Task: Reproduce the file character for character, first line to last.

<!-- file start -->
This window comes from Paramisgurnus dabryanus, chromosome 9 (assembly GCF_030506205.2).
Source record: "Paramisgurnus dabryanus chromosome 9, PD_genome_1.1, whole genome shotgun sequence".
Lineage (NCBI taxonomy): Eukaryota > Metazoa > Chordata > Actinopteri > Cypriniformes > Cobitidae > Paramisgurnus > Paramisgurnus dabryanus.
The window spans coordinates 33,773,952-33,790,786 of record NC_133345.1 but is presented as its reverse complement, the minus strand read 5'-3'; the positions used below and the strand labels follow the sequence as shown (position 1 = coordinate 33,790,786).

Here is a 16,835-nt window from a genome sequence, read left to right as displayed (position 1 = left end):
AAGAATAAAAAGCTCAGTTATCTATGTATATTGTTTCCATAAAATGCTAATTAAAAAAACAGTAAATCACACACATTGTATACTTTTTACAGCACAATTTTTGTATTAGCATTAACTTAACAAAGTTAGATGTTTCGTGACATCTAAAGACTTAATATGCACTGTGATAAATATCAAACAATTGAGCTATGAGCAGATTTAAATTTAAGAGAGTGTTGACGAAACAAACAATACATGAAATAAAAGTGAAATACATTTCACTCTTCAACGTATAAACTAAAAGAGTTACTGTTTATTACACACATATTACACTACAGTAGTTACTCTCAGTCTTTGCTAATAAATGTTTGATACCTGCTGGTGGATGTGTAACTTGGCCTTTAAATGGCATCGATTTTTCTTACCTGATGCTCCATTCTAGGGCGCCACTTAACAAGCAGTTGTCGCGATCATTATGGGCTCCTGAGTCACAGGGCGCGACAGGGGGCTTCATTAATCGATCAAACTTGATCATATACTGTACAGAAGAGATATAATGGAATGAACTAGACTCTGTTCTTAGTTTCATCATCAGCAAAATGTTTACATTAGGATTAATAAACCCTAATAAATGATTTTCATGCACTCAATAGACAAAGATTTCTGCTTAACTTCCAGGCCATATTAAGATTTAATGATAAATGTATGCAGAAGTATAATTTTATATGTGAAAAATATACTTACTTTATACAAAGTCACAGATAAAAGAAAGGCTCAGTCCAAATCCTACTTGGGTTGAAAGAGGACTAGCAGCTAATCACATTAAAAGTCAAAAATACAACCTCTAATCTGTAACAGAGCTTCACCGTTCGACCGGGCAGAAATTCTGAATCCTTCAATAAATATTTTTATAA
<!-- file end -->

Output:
This window comes from Paramisgurnus dabryanus, chromosome 9 (assembly GCF_030506205.2).
Source record: "Paramisgurnus dabryanus chromosome 9, PD_genome_1.1, whole genome shotgun sequence".
Lineage (NCBI taxonomy): Eukaryota > Metazoa > Chordata > Actinopteri > Cypriniformes > Cobitidae > Paramisgurnus > Paramisgurnus dabryanus.
The window spans coordinates 33,773,952-33,790,786 of record NC_133345.1 but is presented as its reverse complement, the minus strand read 5'-3'; the positions used below and the strand labels follow the sequence as shown (position 1 = coordinate 33,790,786).

Here is a 16,835-nt window from a genome sequence, read left to right as displayed (position 1 = left end):
AAGAATAAAAAGCTCAGTTATCTATGTATATTGTTTCCATAAAATGCTAATTAAAAAAACAGTAAATCACACACATTGTATACTTTTTACAGCACAATTTTTGTATTAGCATTAACTTAACAAAGTTAGATGTTTCGTGACATCTAAAGACTTAATATGCACTGTGATAAATATCAAACAATTGAGCTATGAGCAGATTTAAATTTAAGAGAGTGTTGACGAAACAAACAATACATGAAATAAAAGTGAAATACATTTCACTCTTCAACGTATAAACTAAAAGAGTTACTGTTTATTACACACATATTACACTACAGTAGTTACTCTCAGTCTTTGCTAATAAATGTTTGATACCTGCTGGTGGATGTGTAACTTGGCCTTTAAATGGCATCGATTTTTCTTACCTGATGCTCCATTCTAGGGCGCCACTTAACAAGCAGTTGTCGCGATCATTATGGGCTCCTGAGTCACAGGGCGCGACAGGGGGCTTCATTAATCGATCAAACTTGATCATATACTGTACAGAAGAGATATAATGGAATGAACTAGACTCTGTTCTTAGTTTCATCATCAGCAAAATGTTTACATTAGGATTAATAAACCCTAATAAATGATTTTCATGCACTCAATAGACAAAGATTTCTGCTTAACTTCCAGGCCATATTAAGATTTAATGATAAATGTATGCAGAAGTATAATTTTATATGTGAAAAATATACTTACTTTATACAAAGTCACAGATAAAAGAAAGGCTCAGTCCAAATCCTACTTGGGTTGAAAGAGGACTAGCAGCTAATCACATTAAAAGTCAAAAATACAACCTCTAATCTGTAACAGAGCTTCACCGTTCGACCGGGCAGAAATTCTGAATCCTTCAATAAATATTTTTATAA